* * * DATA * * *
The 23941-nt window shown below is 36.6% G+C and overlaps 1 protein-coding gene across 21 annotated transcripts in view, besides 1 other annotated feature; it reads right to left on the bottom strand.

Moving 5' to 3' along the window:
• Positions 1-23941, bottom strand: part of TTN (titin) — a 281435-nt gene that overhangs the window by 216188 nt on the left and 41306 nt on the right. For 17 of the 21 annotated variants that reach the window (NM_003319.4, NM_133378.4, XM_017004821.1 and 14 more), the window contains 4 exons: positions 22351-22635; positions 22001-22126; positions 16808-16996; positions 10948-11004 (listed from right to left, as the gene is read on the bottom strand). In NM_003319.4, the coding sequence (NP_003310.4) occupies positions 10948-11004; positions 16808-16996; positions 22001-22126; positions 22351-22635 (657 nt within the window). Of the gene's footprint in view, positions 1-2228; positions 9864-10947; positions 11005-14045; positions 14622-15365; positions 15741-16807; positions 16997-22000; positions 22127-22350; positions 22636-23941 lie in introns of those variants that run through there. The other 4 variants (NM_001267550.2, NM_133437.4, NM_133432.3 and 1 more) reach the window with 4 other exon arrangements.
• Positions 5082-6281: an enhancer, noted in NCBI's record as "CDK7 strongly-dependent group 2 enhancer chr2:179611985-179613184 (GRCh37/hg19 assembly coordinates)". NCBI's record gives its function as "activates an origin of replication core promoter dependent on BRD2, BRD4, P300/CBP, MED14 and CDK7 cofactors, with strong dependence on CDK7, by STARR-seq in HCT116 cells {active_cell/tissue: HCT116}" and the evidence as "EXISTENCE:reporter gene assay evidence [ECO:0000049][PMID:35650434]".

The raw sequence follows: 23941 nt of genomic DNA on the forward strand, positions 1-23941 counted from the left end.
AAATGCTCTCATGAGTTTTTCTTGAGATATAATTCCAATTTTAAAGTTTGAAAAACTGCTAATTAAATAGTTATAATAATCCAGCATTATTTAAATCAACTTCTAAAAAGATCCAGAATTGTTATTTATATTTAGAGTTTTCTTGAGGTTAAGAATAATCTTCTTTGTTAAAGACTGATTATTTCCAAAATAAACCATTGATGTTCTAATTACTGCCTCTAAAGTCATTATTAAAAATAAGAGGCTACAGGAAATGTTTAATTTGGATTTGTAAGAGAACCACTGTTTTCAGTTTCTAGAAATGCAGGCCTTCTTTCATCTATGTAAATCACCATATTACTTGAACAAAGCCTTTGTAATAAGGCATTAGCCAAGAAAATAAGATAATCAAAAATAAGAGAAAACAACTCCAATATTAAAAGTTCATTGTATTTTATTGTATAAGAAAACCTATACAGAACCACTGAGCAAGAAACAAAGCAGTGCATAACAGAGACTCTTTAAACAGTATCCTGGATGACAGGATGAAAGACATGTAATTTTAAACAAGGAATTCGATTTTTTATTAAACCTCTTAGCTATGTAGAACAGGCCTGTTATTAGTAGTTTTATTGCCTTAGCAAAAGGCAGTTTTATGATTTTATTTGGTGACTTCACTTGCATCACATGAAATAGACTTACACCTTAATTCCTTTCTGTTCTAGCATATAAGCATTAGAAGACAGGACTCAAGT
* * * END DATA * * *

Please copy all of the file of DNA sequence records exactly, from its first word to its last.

The 23941-nt window shown below is 36.6% G+C and overlaps 1 protein-coding gene across 21 annotated transcripts in view, besides 1 other annotated feature; it reads right to left on the bottom strand.

Moving 5' to 3' along the window:
• Positions 1-23941, bottom strand: part of TTN (titin) — a 281435-nt gene that overhangs the window by 216188 nt on the left and 41306 nt on the right. For 17 of the 21 annotated variants that reach the window (NM_003319.4, NM_133378.4, XM_017004821.1 and 14 more), the window contains 4 exons: positions 22351-22635; positions 22001-22126; positions 16808-16996; positions 10948-11004 (listed from right to left, as the gene is read on the bottom strand). In NM_003319.4, the coding sequence (NP_003310.4) occupies positions 10948-11004; positions 16808-16996; positions 22001-22126; positions 22351-22635 (657 nt within the window). Of the gene's footprint in view, positions 1-2228; positions 9864-10947; positions 11005-14045; positions 14622-15365; positions 15741-16807; positions 16997-22000; positions 22127-22350; positions 22636-23941 lie in introns of those variants that run through there. The other 4 variants (NM_001267550.2, NM_133437.4, NM_133432.3 and 1 more) reach the window with 4 other exon arrangements.
• Positions 5082-6281: an enhancer, noted in NCBI's record as "CDK7 strongly-dependent group 2 enhancer chr2:179611985-179613184 (GRCh37/hg19 assembly coordinates)". NCBI's record gives its function as "activates an origin of replication core promoter dependent on BRD2, BRD4, P300/CBP, MED14 and CDK7 cofactors, with strong dependence on CDK7, by STARR-seq in HCT116 cells {active_cell/tissue: HCT116}" and the evidence as "EXISTENCE:reporter gene assay evidence [ECO:0000049][PMID:35650434]".

The raw sequence follows: 23941 nt of genomic DNA on the forward strand, positions 1-23941 counted from the left end.
AAATGCTCTCATGAGTTTTTCTTGAGATATAATTCCAATTTTAAAGTTTGAAAAACTGCTAATTAAATAGTTATAATAATCCAGCATTATTTAAATCAACTTCTAAAAAGATCCAGAATTGTTATTTATATTTAGAGTTTTCTTGAGGTTAAGAATAATCTTCTTTGTTAAAGACTGATTATTTCCAAAATAAACCATTGATGTTCTAATTACTGCCTCTAAAGTCATTATTAAAAATAAGAGGCTACAGGAAATGTTTAATTTGGATTTGTAAGAGAACCACTGTTTTCAGTTTCTAGAAATGCAGGCCTTCTTTCATCTATGTAAATCACCATATTACTTGAACAAAGCCTTTGTAATAAGGCATTAGCCAAGAAAATAAGATAATCAAAAATAAGAGAAAACAACTCCAATATTAAAAGTTCATTGTATTTTATTGTATAAGAAAACCTATACAGAACCACTGAGCAAGAAACAAAGCAGTGCATAACAGAGACTCTTTAAACAGTATCCTGGATGACAGGATGAAAGACATGTAATTTTAAACAAGGAATTCGATTTTTTATTAAACCTCTTAGCTATGTAGAACAGGCCTGTTATTAGTAGTTTTATTGCCTTAGCAAAAGGCAGTTTTATGATTTTATTTGGTGACTTCACTTGCATCACATGAAATAGACTTACACCTTAATTCCTTTCTGTTCTAGCATATAAGCATTAGAAGACAGGACTCAAGT